Local authority leaders in the Wanganui region have flagged concerns about changes included in the Local Government Act Amendment Bill, which passed through its third and final reading in Parliament on Thursday night.
The Government said the legislation would rein in local authority rates increases while the Opposition claimed criticism of councils was unjustified and would result in reduced services to communities.
Rangitikei mayor Chalky Leary said the new legislation would create concern among councils worried that it gave individuals potential to constantly challenge council decisions to the point of taking legal action.
"Under this legislation, a person can take our council to court if they feel the council is spending ratepayer money unwisely. The argument they had in Dunedin over the new stadium is an example of what cost that can carry.
"But I do have a concern that really vexatious individuals could make life very difficult for councils," Mr Leary said.
People always regarded rates an unnecessary imposition, "but what they're really upset about is they haven't got enough money to pay all their other bills. It's not just about rates."
He said the Rangitikei District Council was a "very lean machine" and there was little else that could be cut back in terms of operating costs.
"The Government's already demanded so much accountability and transparency that this really is just more of the same," he said.
Ross Dunlop, South Taranaki's mayor, said while it was "business as usual" for his council, he acknowledged the council would probably be more diligent in all that it did.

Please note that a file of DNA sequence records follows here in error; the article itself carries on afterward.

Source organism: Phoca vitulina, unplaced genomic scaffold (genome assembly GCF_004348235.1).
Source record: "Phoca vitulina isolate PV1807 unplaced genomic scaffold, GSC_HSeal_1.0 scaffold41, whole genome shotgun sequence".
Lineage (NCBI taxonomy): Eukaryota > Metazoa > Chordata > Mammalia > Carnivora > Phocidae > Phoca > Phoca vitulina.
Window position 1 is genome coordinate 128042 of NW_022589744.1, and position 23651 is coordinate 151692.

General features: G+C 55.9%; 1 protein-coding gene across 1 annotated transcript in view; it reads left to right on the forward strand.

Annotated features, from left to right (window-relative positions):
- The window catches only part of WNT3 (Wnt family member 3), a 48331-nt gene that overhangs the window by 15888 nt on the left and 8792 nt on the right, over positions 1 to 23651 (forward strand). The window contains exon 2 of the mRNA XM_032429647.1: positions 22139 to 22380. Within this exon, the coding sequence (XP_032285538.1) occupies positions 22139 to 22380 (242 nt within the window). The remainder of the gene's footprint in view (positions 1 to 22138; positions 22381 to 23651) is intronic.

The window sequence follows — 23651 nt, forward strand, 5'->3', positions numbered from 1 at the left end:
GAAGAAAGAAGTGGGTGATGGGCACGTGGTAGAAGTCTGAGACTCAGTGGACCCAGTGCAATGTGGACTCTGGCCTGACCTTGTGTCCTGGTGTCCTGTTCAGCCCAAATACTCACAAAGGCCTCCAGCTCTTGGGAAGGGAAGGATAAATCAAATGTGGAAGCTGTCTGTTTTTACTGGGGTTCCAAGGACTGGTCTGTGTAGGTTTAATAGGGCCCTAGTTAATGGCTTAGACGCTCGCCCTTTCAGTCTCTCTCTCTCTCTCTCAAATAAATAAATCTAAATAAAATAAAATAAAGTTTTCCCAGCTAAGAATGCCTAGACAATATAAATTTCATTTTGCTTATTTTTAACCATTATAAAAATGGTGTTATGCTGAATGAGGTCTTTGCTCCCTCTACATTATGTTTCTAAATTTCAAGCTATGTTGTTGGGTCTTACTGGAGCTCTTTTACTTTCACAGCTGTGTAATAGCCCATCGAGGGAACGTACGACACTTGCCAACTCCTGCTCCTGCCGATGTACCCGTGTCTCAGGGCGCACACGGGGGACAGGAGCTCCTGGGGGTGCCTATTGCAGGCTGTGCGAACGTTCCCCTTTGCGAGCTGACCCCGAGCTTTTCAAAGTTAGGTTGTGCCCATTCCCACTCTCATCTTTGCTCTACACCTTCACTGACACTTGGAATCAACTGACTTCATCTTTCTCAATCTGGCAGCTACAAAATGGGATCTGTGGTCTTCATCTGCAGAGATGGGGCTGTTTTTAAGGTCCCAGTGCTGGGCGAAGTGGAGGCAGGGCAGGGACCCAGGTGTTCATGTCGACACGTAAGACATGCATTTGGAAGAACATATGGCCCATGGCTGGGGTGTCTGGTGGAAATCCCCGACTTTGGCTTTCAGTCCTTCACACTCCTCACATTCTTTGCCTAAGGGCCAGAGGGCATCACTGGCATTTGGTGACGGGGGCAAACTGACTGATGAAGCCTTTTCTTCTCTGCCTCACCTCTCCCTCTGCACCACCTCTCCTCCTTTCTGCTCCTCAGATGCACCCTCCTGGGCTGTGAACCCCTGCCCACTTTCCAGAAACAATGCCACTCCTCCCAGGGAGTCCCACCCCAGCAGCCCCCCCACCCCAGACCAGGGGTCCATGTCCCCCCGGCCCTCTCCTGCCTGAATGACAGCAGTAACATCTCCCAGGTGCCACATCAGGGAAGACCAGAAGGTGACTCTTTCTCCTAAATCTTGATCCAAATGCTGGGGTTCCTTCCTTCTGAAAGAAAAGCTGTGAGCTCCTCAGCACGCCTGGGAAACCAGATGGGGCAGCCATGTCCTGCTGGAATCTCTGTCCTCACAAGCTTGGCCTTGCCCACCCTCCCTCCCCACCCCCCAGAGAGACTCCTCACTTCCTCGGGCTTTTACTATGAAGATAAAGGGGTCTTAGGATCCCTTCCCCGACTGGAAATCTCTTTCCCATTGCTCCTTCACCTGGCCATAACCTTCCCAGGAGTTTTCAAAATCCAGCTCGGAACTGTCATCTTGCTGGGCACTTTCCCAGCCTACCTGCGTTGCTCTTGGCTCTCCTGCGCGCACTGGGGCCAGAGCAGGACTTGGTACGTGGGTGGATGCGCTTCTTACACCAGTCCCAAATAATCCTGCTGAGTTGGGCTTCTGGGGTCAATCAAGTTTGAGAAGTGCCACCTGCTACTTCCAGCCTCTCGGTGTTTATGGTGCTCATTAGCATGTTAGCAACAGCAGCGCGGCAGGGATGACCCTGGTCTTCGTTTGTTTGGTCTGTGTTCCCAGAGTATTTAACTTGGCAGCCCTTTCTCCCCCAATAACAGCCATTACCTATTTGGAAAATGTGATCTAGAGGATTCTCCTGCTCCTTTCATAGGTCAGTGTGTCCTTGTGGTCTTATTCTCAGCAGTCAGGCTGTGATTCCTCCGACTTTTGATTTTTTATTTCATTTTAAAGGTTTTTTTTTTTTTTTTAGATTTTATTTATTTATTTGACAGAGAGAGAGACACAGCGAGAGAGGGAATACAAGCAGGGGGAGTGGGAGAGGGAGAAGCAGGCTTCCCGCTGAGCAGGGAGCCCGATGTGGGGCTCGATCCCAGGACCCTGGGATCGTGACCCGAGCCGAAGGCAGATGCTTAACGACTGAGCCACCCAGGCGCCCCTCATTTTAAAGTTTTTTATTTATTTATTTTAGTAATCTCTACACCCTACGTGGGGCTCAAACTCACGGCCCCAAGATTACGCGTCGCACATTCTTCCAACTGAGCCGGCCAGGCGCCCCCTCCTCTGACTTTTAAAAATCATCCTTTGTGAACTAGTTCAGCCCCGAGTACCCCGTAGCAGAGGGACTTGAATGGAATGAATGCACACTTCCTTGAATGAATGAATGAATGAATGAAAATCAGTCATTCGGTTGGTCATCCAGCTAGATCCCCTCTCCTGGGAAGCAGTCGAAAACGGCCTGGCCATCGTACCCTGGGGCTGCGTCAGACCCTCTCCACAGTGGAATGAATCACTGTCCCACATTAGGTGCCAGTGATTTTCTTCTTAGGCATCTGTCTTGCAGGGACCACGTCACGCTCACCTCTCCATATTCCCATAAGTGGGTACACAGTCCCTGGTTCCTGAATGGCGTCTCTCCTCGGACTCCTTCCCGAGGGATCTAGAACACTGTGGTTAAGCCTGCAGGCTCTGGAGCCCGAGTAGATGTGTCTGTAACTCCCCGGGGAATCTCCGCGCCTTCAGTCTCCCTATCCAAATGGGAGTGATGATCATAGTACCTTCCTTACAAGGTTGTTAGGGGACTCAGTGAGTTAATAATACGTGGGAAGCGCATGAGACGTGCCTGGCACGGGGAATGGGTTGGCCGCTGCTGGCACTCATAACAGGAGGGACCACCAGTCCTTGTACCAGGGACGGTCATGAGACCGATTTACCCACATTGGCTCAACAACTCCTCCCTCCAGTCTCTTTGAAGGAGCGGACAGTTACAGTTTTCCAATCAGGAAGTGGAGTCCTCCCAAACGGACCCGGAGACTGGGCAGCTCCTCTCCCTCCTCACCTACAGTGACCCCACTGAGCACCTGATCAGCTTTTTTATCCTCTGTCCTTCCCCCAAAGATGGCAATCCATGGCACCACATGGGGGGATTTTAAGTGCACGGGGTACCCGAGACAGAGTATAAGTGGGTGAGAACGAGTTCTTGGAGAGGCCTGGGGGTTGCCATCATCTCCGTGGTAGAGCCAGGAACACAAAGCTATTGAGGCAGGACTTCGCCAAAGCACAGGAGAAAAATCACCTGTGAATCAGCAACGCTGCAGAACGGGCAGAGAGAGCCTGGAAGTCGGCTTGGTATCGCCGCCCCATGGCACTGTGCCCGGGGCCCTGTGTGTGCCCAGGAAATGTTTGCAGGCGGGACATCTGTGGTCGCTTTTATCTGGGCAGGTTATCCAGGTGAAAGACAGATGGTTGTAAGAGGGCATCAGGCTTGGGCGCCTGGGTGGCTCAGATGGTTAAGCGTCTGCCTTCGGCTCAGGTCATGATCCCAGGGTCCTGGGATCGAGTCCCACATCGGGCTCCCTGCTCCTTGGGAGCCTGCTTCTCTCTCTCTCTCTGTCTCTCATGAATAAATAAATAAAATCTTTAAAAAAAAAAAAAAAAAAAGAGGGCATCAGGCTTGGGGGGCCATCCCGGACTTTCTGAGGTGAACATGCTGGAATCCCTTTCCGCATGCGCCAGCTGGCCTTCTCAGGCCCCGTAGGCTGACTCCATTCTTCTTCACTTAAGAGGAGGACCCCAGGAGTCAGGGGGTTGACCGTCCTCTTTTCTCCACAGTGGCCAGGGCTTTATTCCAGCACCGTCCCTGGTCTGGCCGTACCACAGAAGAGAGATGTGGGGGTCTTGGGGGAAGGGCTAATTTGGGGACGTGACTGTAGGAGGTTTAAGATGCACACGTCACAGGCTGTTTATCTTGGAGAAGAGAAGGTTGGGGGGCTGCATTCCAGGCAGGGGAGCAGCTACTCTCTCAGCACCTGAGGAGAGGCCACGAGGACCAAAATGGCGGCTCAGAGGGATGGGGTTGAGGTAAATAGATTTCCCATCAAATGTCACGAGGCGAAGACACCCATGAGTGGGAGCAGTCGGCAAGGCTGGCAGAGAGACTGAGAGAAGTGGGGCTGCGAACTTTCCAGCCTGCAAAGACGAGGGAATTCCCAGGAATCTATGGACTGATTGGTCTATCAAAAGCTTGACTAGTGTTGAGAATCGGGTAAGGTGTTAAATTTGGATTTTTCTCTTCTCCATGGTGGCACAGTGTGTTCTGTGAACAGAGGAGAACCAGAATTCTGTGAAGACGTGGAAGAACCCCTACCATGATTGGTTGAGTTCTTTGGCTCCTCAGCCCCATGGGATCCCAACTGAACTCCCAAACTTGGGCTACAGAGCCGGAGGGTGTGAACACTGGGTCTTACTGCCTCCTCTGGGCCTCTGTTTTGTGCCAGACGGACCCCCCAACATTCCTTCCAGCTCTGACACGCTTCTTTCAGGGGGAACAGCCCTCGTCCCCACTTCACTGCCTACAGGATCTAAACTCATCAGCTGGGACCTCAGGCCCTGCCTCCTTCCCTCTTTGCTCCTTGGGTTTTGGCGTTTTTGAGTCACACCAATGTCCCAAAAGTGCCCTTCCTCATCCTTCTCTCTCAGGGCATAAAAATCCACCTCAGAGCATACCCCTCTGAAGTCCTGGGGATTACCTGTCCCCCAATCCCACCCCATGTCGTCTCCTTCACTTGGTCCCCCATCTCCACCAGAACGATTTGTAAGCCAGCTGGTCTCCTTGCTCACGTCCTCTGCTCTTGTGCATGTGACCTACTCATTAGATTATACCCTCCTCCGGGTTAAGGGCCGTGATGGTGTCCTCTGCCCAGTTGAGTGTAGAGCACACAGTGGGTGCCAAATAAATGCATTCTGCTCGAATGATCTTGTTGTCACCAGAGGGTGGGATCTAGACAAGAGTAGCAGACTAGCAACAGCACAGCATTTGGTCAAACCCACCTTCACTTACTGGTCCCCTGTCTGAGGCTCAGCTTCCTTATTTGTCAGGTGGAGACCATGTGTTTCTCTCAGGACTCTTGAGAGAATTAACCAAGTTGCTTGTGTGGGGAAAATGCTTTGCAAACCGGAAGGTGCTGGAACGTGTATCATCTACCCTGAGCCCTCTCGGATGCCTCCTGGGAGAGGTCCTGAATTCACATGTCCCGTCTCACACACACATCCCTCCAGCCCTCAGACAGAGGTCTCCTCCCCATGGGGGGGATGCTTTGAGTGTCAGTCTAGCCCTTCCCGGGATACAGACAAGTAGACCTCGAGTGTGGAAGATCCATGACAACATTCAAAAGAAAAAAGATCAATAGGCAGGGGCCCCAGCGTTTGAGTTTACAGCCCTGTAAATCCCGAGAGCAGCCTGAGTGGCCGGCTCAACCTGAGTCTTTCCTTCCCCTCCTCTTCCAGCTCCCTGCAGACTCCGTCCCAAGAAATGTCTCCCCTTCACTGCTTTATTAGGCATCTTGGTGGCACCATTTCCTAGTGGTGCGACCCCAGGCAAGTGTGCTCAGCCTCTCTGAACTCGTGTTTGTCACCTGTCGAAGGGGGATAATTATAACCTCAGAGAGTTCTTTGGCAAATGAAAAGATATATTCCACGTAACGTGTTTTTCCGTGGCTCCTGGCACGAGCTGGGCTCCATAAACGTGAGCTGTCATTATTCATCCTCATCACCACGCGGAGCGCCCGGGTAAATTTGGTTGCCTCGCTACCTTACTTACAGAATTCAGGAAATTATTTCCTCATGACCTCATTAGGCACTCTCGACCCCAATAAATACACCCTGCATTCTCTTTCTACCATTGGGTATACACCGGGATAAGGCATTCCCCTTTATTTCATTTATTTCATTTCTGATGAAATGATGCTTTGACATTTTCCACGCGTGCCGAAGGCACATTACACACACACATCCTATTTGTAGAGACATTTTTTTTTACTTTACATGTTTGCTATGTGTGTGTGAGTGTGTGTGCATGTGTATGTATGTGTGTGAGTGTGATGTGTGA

Mr Dunlop said while there would always be projects of community good the council would get involved in, there was now the potential for some judicial challenge.
"While the majority of the community may be supportive, there's always a very small group who would be prepared to challenge everything that we did," he said.
Wanganui's mayor Annette Main said although she was disappointed the Government did not change from its original stance with the legislation, she believed there was still the opportunity for the council to work alongside its community with issues such as the Annual Plan.
"There's always been that opportunity and I'm hopeful that remains," Ms Main said.
And she said was hopeful councils would be able to continue to work in areas specific to their own community. In Wanganui's case, she said two of those areas would be in the arts and digital technology.
Local Government New Zealand's president, Lawrence Yule, said the legislation put more uncertainty into the law by increasing the scope for council decisions to be judicially reviewed.
Mr Yule said a number of councils had already been warned by external parties that they would use the new purpose clause in the legislation to challenge council decisions. He said LGNZ had already expressed concern that the law risked leaving councils open to expensive legal challenges that ratepayers would ultimately pay for.
The legislation was the brainchild of former Local Government Minister Nick Smith, who introduced it saying local authority spending, debt and rates hikes were out of control.
Labour local government spokeswoman Annette King said the bill was based on "shonky figures and untruths".
The legislation aims to:
Encourage councils to exercise greater financial discipline.
Provide a system the average ratepayer could understand to assess the financial prudence of their council.
Make it easier for central government to intervene in local authorities before situations become critical.
Streamline procedures making it easier for community-led reorganisation proposals to proceed.
Requiring standard reporting of information on staff and remuneration in council annual reports.